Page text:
2010 | Metal
Spotify | Amazon
“Beneath the haze, our leaders they manufacture consent for control of the kingdom. -- And in their wake, the people break, they're vanquished, enslaved in a triumph of ego. -- We won't accept the hand we're dealt.”
- The band hails from Melbourne Australia.
- They broke a world record record for the most money ever crowdfunded for a music video. (Aint That A Bitch)
- Smoke Bomb was produced in the home studio of the groups guitarist Stevic Mckay.
- Bär McKinnon of Mr. Bungle supplies the saxophone for this track.
- Check out this Alternate Acoustic Instrumental Version:
THE HOT TAKES
I'll leave breaking down the history of the title to Sherry and Nick. To get straight to the meat of the song: our leaders are shaping our opinion to ensure that they gain and maintain control. Meanwhile, the collateral damage is that the minds of people are permanently shaped in ways they would not have been otherwise. How many times have you found yourself in a discussion with someone, and when you suggest that maybe the government doesn't HAVE to do something, it suddenly takes a turn for the ridiculous? To take an example, how about delivering mail? "Why do you want it to be too expensive for people on fixed income to send letters?! Why do you hate the poor?!" This is a completely unreasonable response to the question, and yet this is where we find ourselves. What accounts for this phenomenon? The process of manufactured consent. We just recently did the song "Fuck Authority," by Pennywise. This song was taken off the radio following the September 11, 2001 attack. Again, when you ask why, the answer should appear easily in your mind.
This moody song has a smooth A.E.S.T.H.E.T.I.C. feel to it that I really enjoy. The title of this song is a phrase originally derived from the book Public Opinion, by Walter Lippmann. In it he proposed that public opinion should be managed by a “specialized class” who would analyze data from a variety of sources and present their findings to the “decision makers,” who would then use the “art of persuasion” to convince the public of what they thought needed to be done. According to Lippmann, this was necessary in order for democracy to flourish and society to be cohesive, since the world is just too big for most individuals to understand. Later in 1988, Edward S Herman, and Noam Chomsky wrote, Manufacturing Consent: The Political Economy of the Mass Media. In it they deal with the acceptance of government policies by people in the USA on the basis of the partial picture offered by the mass media, which serves to blind them to alternative views that might lead them to oppose the preferred policies of the political class. This is presented as the propaganda model in which the mass media select material in relation to the values of those in power. Very interesting stuff, and pretty deep for one little phrase. For me it all comes down to this, no the individual cannot know everything to make the best decision for every issue affecting “the common good,” but I think that very fact serves to buttress the libertarian position that there should be no overarching State controlling every aspect of governance. Those things which affect a community are better off left with the people of that community to decide. While the wider world and all of its facets cannot be understood by the individual, certainly his community can, and his agenda would be one of personal interest for his community to be a nice place to live, not the agenda of the political class to control and rob him.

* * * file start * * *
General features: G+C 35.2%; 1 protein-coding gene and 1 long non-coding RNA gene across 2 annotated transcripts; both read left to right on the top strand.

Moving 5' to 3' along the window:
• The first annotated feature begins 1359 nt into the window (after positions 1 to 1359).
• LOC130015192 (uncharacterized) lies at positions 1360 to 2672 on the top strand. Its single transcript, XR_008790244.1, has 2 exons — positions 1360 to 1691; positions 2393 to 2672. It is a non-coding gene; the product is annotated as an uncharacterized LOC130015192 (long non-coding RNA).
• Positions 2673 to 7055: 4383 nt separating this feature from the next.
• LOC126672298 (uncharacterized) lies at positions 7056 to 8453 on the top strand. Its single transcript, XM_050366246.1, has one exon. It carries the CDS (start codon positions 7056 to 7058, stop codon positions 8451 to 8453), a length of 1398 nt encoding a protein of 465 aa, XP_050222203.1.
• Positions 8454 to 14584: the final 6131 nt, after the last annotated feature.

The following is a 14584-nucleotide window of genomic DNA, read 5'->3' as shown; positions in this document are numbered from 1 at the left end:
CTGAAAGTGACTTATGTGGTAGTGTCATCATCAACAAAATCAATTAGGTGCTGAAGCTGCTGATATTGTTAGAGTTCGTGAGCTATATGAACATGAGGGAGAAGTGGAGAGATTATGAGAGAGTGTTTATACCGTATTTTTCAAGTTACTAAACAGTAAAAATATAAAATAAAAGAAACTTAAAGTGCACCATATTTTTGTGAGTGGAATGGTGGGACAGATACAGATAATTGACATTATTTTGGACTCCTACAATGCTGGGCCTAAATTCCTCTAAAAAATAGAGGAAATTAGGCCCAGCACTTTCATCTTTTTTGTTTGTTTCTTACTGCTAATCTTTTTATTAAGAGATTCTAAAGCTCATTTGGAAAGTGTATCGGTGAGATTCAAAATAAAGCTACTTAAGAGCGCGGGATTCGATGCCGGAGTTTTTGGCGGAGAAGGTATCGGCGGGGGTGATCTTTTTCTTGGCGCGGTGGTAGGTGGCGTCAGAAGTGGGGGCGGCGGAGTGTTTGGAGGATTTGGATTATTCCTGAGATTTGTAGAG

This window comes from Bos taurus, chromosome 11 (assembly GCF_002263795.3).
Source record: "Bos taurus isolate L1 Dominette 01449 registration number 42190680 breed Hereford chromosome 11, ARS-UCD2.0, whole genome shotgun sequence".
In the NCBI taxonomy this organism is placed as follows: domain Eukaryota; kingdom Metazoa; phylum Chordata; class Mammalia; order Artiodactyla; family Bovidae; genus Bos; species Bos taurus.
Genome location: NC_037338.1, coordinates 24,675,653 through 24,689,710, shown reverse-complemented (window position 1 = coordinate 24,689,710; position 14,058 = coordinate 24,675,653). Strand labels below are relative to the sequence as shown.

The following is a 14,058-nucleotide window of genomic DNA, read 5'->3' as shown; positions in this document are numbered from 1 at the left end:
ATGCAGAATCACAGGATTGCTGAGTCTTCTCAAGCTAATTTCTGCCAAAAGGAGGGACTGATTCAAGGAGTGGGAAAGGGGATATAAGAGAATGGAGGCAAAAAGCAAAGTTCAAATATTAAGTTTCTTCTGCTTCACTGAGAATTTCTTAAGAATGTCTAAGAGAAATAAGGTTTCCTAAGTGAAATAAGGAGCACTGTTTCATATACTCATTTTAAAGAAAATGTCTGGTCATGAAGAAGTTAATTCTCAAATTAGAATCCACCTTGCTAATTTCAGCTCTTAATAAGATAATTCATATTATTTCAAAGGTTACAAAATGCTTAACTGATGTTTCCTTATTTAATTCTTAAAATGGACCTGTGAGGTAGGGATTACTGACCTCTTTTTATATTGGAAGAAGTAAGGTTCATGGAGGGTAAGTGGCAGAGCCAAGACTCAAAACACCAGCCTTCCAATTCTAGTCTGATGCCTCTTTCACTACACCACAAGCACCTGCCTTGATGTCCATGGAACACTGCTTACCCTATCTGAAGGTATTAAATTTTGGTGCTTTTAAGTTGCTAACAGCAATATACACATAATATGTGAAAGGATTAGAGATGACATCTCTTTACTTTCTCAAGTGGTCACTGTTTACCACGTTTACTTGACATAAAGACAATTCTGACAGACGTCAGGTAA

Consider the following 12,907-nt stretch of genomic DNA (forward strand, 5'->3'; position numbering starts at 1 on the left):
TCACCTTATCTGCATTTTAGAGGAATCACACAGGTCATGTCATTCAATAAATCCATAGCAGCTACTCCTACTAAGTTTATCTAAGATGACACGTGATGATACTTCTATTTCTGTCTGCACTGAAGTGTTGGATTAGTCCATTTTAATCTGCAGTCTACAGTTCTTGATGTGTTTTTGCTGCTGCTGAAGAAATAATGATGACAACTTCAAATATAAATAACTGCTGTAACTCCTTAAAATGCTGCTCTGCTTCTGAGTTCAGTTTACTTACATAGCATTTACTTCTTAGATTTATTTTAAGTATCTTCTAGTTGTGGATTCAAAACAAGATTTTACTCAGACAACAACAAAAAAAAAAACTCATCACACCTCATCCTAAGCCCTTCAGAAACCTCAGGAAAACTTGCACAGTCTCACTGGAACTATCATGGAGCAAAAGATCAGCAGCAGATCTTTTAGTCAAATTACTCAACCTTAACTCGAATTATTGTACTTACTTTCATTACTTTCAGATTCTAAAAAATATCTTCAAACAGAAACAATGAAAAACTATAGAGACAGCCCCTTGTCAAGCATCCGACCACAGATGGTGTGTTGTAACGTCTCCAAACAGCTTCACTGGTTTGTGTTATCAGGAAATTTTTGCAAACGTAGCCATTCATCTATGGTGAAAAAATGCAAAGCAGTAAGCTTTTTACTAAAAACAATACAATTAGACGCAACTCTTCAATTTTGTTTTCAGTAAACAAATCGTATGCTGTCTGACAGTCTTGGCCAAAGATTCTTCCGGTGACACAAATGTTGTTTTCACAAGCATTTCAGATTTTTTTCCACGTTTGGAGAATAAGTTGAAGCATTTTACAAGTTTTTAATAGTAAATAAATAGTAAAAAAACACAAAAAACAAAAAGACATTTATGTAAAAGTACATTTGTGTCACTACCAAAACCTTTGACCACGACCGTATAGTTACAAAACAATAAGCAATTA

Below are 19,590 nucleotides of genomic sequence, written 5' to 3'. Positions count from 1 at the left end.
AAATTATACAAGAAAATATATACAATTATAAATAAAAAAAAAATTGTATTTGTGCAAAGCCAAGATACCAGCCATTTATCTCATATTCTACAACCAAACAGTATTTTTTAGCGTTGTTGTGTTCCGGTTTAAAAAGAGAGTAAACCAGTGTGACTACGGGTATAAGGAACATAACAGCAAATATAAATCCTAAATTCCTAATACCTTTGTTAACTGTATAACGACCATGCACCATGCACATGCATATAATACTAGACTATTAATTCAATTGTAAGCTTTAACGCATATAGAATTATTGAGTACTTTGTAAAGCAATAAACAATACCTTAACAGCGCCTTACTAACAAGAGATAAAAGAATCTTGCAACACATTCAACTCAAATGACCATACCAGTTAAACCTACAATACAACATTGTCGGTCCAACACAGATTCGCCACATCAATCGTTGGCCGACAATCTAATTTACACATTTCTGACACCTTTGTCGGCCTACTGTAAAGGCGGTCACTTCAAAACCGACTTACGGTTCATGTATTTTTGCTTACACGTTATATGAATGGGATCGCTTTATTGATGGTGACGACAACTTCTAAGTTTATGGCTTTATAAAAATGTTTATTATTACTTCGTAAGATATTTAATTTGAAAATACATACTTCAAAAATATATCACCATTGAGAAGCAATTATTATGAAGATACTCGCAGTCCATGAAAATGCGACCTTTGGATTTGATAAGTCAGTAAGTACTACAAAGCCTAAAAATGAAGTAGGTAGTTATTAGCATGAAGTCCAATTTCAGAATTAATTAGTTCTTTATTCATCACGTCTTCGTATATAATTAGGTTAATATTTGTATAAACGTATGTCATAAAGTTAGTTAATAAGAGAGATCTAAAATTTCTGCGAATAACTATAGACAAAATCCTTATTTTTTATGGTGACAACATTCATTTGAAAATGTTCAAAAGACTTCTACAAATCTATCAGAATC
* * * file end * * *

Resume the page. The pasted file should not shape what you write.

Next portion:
If reggae infused saxophone laden metal isn't your thing, I'm not sure what you're doing with your life. Still even if musically it's not your thing, this song makes a solid obseration in it's lyrics. It's also a reference to one of my favorite books by Noam Chomsky. The book and in turn this song look at the ways in which the powers that move people around manipulate and massage them into seeing the world the way they require. It's not as simple as forcing them to believe, it's more about influencing here and there until a nice 3X5 card of polite discourse exists and those who step outside are labeled as heretics. I'm sure the 13-17 years our children spend in indoctrination centers doesn't make this job any easier. Wink, wink. As i remember Chomsky's take was that the media is run by the business interests to promote war. I think we can all agree there is no denying this from historical evidence (operation mockingbird) and simply looking out your window at the censorship and hysteria we see daily since the Trump/Clinton election.